Out of the Dark


Published in 2018 by HarperCollins.

Robert William Chambers’ The King in Yellow (1895) has long been recognised as a landmark work in the field of the macabre, and has been described as the most important work of American supernatural fiction between Poe and the moderns. Despite the book’s success, its author was to return only rarely to the genre during the remainder of a writing career which spanned four decades.

When Chambers did return to the supernatural, however, he displayed all the imagination and skill which distinguished The King in Yellow. He created the enigmatic and seemingly omniscient Westrel Keen, the ‘Tracer of Lost Persons’, and chronicled the strange adventures of an eminent naturalist who scours the earth for ‘extinct’ animals – and usually finds them. One of his greatest creations, perhaps, was 1920’s The Slayer of Souls, which features a monstrous conspiracy to take over the world: a conspiracy which can only be stopped by supernatural forces.

For the first time in a single volume, Hugh Lamb has selected the best of the author’s supernatural tales, together with an introduction which provides further information about the author who was, in his heyday, called ‘the most popular writer in America’.


Introduction – Hugh Lamb
The Yellow Sign
A Pleasant Evening
In the Court of the Dragon
The Maker of Moons
The Mask
The Demoiselle D’Ys
The Key to Grief
The Messenger

Introduction – Hugh Lamb
Out of the Depths
Un Peu D’Amour
Grey Magic
In Search of the Great Auk
The Death of Yarghouz Khan
The Sign of Venus
The Third Eye
The Seal of Solomon
The Bridal Pair
In Search of the Mammoth
Death Trail
The Case of Mr Helmer


There were some [stories] I didn’t like so well, mainly the early King in Yellow ones and the three extracts Lamb has included from Chambers’ most famous novel, The Slayer of Souls, which I didn’t feel worked as standalone stories. But the majority got either four or five stars and several of them are stories I will undoubtedly read again. Maybe he’s better known than I think, but personally I had never heard of him till recently. I wondered if perhaps his sheer variety of style means that he’s difficult to pigeon-hole and so gets overlooked, but on the basis of these stories I feel he certainly deserves to be remembered and read. Highly recommended!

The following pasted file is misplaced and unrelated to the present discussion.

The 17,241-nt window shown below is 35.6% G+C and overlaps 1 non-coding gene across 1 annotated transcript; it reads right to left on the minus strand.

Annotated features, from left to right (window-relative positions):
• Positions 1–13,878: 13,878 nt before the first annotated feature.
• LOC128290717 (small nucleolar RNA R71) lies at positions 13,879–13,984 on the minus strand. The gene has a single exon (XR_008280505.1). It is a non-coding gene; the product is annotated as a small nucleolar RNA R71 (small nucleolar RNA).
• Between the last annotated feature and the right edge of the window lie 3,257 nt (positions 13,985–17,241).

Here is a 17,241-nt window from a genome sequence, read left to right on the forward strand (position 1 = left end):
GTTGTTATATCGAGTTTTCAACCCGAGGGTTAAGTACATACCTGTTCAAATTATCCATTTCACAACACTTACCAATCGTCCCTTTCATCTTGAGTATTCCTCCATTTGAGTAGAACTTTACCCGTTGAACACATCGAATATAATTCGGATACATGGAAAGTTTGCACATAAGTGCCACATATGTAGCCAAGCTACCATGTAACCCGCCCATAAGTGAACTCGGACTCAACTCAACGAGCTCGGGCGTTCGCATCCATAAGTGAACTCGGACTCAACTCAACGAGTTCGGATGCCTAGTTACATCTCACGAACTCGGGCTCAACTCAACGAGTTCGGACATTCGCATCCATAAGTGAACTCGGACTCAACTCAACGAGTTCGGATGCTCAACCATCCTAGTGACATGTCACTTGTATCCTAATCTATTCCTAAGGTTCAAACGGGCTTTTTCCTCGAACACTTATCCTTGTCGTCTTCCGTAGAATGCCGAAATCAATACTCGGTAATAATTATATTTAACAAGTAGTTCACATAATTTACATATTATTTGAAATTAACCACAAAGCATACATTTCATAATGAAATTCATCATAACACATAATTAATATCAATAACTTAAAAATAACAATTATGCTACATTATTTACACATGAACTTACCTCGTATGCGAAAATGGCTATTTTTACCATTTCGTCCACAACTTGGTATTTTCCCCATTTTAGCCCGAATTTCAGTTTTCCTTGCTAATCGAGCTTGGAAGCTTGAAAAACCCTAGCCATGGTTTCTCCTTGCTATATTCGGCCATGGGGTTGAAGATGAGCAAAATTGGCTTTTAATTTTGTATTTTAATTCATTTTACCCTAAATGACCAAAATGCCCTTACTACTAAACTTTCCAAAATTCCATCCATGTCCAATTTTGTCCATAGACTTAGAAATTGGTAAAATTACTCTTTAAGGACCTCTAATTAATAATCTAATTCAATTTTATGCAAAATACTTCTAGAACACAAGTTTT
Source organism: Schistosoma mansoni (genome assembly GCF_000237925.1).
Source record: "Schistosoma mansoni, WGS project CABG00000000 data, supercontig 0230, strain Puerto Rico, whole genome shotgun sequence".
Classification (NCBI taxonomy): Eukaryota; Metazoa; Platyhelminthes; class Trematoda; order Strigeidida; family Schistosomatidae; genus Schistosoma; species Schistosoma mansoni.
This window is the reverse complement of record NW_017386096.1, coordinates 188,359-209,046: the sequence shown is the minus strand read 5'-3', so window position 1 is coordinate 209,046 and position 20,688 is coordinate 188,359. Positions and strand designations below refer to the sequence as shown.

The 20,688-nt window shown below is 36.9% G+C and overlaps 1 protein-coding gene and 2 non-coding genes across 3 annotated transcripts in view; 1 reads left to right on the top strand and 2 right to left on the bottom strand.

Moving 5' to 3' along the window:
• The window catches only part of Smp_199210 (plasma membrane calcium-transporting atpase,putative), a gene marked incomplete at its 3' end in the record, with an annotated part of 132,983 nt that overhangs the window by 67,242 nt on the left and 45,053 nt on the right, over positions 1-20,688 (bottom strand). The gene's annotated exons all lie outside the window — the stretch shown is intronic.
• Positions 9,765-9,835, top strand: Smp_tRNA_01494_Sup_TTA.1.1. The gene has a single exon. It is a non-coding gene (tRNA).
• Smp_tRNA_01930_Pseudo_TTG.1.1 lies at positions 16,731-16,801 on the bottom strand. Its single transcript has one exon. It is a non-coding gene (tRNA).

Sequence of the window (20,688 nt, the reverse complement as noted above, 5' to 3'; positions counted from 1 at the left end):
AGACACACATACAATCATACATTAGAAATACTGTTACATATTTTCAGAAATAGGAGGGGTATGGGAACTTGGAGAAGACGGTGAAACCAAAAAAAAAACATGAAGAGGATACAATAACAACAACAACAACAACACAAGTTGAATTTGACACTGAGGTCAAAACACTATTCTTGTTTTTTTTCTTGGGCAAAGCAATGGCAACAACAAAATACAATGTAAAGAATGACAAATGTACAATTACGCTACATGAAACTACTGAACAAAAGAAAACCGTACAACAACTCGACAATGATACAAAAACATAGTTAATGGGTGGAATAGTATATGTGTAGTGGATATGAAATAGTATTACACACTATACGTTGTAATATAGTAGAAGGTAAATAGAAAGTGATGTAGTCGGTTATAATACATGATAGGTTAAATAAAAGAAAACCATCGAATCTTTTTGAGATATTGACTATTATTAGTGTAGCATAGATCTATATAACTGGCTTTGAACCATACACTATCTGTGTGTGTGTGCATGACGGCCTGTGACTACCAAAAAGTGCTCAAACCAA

Amazon Reviewer
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This is a collection of 22 stories or extracts which, although the collection is part of a horror range, cross through a variety of genres. My previous experience of Robert W Chambers, amounting to one short collection of four stories, The King in Yellow, had left me rather underwhelmed, so I had fairly low expectations going into this. Yet again, I was proved wrong! The quality and range of the stories here and their general enjoyability made me appreciate why Chambers was a best-selling author of his day…

Goodreads Reviewer

Other Editions

Hardcover – Published in 1998 by Ash-Tree Press

Hardcover – Published in 1999 by Ash Tree Press

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